# Polynomial Functions

**
Instructions:
**
Use this polynomial function calculator to calculate an algebraic operation involving polynomials. Please type an expression that involves
some operation with polynomials, and the calculator will do it, simplify the result and give you the graph, showing you all the steps.

## Polynomial Functions

This *polynomial functions calculator* will help you calculate polynomials functions, by calculating and simplifying any polynomial
expression you provide.

You can provide any type of expression involving polynomials, and the calculation will be conducted and the necessary simplification steps will be taken, so to leave a polynomial function in its most compact form. Then, a polynomial graph will be provided

Then, once a valid polynomial expression has been provided, then you can click on the button below, the "Calculate" button, and all the required steps of the process will be shown.

Fractions algebra involves fraction conversion such as the use of common denominator, and the use of basic arithmetic rules. All in all, the process of the calculation can be laborious, although it can be done systematically, without much of a problem.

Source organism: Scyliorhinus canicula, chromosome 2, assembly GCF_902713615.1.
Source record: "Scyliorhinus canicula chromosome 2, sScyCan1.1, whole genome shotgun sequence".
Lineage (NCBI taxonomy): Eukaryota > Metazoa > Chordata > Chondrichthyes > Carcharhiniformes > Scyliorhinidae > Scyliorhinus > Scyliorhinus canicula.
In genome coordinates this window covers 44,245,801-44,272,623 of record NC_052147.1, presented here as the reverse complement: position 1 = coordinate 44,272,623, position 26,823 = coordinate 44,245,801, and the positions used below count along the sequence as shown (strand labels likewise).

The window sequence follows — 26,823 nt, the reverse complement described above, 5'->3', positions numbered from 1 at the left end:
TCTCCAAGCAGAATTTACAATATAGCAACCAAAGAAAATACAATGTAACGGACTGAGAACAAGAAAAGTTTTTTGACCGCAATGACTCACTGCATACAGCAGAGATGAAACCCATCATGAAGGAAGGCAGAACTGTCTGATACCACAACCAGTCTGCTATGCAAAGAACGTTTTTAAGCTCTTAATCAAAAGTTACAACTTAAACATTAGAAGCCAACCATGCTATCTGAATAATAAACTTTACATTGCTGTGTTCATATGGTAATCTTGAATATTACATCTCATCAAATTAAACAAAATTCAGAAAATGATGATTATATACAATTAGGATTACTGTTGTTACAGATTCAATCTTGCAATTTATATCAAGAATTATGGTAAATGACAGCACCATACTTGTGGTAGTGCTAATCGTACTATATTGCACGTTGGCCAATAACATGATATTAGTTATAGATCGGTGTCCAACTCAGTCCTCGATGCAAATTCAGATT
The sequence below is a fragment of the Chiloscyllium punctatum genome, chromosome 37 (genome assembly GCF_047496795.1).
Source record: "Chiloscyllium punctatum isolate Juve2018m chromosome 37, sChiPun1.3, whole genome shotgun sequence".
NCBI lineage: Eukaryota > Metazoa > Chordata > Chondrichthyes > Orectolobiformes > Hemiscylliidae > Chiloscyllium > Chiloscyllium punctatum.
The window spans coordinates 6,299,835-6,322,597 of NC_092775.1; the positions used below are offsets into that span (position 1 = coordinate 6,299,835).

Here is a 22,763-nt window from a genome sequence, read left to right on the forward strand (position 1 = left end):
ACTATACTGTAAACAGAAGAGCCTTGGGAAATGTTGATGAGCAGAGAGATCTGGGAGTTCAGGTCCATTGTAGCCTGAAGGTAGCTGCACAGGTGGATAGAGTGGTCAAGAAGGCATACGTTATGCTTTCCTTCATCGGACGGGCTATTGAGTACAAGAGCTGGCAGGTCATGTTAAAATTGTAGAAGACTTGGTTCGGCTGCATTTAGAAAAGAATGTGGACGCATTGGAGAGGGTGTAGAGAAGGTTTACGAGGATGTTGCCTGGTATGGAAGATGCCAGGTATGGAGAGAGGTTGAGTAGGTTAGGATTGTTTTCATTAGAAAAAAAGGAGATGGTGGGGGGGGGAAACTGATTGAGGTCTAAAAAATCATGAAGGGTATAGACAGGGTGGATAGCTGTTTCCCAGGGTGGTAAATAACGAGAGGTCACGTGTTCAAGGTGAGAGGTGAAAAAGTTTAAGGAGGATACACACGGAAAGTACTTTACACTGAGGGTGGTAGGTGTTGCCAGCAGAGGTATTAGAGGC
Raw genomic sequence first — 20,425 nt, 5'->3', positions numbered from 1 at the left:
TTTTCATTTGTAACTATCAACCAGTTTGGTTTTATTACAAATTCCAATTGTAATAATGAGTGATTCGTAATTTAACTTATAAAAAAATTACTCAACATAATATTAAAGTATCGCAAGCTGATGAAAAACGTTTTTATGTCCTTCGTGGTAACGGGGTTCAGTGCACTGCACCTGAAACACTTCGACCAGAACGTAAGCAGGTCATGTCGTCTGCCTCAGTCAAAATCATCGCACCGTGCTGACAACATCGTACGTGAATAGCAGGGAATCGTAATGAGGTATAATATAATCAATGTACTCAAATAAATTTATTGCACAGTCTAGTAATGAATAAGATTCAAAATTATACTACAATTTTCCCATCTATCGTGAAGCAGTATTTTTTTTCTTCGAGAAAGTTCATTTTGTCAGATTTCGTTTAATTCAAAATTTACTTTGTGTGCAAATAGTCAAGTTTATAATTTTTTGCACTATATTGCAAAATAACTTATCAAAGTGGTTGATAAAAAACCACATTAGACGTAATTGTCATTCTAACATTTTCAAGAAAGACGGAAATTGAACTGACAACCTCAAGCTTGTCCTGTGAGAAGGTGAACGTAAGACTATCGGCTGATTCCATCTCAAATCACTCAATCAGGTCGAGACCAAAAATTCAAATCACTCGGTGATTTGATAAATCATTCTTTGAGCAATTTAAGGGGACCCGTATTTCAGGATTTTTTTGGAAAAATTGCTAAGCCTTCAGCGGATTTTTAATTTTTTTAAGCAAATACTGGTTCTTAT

## What is a polynomial function?

Polynomials, in the simplest explanation, are the functions that consist only of powers of \(x\), possibly multiplied by numerical constants, that are added (or subtracted) togheter. For example, \(p(x) = x^3 + 2x^2 + 1\) is a polynomial function, since it consists of the powers of \(x\) multiplied by constants, added together. In this case, \(1 = x^0\) so a constant is also a power of \(x\). :

In general, a polynomial function has the following form:

\[\displaystyle p(x) = a_0 + a_1 x + a_2 x^2 + .... + a_n x^n \]with \(a_n \ne 0\). In this case, we say that the degree of the polynomial (or its order) is \(n\), which is the highest power present in the polynomial function.

Also, the coefficient \(a_n\) is called the *leading coefficient*, and \(a_n x^n\) is called the *leading term*. The leading coefficient and the degree of a
polynomial will determine its end behavior (this is, the behavior when the absolute value of x is large).

## What are the steps for working with a polynomial function?